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Because it’s such an unusual way of thinking about monetary policy, it might help to compare it to the gold standard. The U.S. successfully pegged the price of gold at $20.67/oz. from 1879-1933, and at $35/oz, from 1934 to 1968. So in a technical sense a gold standard is very doable, even the devaluation of 1933-34 was not done because we ran out of gold, but rather to further FDR’s macro objectives. But that is also exactly what is wrong with a gold standard, pegging the nominal price of gold does not stabilize the relative price of gold (in terms of other goods.)
So why doesn’t the Fed peg the price of a composite good, where the weights are the same as in the CPI? Because there are no highly liquid commodity markets for most components of the CPI. This problem, however, suggests an obvious answer–peg the price of a CPI futures contract. Of course Barney Frank might complain to Bernanke that inflation targeting doesn’t meet the Fed’s legal obligation to worry about both inflation and employment, the so-called “dual mandate.” If so, then switch to a 4% or 5% nominal GDP target, which is a hybrid inflation/real growth target (and in my view is a better target anyway.)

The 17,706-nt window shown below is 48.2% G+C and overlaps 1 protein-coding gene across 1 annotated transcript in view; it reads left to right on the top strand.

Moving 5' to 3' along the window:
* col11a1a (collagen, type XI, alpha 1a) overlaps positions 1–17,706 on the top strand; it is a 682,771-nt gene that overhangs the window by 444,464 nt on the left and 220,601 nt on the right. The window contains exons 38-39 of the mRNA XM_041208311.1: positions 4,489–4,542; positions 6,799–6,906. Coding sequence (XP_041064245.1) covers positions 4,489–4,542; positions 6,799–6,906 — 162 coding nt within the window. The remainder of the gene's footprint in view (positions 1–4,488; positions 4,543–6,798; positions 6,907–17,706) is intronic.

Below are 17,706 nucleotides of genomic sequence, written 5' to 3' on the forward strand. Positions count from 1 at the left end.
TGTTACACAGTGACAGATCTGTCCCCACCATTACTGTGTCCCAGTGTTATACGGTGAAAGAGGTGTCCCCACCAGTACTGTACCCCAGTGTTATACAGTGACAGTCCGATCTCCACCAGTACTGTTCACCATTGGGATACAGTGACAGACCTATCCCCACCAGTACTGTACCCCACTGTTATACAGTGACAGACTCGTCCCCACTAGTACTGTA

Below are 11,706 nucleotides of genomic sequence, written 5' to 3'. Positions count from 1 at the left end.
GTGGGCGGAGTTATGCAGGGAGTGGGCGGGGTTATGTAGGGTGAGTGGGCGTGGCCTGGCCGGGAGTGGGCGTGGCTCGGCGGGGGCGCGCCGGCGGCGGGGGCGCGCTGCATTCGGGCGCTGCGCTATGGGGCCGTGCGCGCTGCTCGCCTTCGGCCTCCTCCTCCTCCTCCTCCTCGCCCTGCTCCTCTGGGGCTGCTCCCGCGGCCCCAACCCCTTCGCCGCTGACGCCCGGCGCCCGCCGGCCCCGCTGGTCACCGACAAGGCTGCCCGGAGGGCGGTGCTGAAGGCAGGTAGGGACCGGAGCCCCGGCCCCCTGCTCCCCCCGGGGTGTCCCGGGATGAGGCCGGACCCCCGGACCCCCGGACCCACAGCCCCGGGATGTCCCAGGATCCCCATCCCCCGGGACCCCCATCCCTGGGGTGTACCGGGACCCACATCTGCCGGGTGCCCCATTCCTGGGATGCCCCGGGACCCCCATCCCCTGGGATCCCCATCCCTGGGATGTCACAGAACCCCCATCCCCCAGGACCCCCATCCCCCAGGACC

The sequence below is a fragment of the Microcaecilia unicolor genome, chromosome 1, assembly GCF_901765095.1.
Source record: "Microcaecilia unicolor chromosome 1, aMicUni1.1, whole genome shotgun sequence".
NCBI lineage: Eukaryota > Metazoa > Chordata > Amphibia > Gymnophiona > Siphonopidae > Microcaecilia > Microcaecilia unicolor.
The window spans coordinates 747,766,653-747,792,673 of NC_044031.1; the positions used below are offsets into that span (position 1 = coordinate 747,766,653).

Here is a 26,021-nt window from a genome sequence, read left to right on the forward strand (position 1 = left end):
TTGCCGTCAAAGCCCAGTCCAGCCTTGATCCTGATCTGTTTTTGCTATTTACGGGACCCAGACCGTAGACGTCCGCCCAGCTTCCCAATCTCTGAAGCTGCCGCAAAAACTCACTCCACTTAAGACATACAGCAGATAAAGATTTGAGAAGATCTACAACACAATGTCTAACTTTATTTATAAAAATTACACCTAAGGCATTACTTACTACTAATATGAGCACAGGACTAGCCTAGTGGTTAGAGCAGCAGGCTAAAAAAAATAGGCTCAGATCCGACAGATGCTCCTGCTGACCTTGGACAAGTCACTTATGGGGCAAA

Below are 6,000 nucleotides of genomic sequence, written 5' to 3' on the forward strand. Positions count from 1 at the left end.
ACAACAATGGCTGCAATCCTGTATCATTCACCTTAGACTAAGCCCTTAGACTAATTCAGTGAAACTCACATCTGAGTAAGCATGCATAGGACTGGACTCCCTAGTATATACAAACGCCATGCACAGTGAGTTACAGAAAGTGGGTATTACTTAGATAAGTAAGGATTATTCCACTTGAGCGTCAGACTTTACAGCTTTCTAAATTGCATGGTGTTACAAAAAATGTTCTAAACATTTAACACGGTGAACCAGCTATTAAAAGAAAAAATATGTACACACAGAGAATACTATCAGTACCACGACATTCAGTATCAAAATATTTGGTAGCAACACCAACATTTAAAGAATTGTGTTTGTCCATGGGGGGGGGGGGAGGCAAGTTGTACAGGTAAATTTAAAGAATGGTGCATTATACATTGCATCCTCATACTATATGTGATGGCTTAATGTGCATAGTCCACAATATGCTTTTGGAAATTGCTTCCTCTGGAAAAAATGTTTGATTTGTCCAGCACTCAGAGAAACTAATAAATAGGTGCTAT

Under that sort of regime we never would have experienced the dramatic economic crash that occurred last fall...
Originally posted by projectvxn
You cannot diversify th value of a dollar in the broad commodities market. Because you have to deal with futures. You can bet inflation would come with that quickly, especially in high demand times. Your currency would inflate out of control in a few years. There are two successful pegs and that is gold and silver. If you're going to diversify in commodities you should use metals like gold and silver and maybe even palladium as it holds value as consistently as gold.
As I explained in my last post, it would be like tying it to CPI. Where the futures market in commodities is concerned, a speculative bubble or data manipulation could potentially destroy your currency in a relatively short while. You want to peg currencies to commodities that HOLD their value, not ones that shift.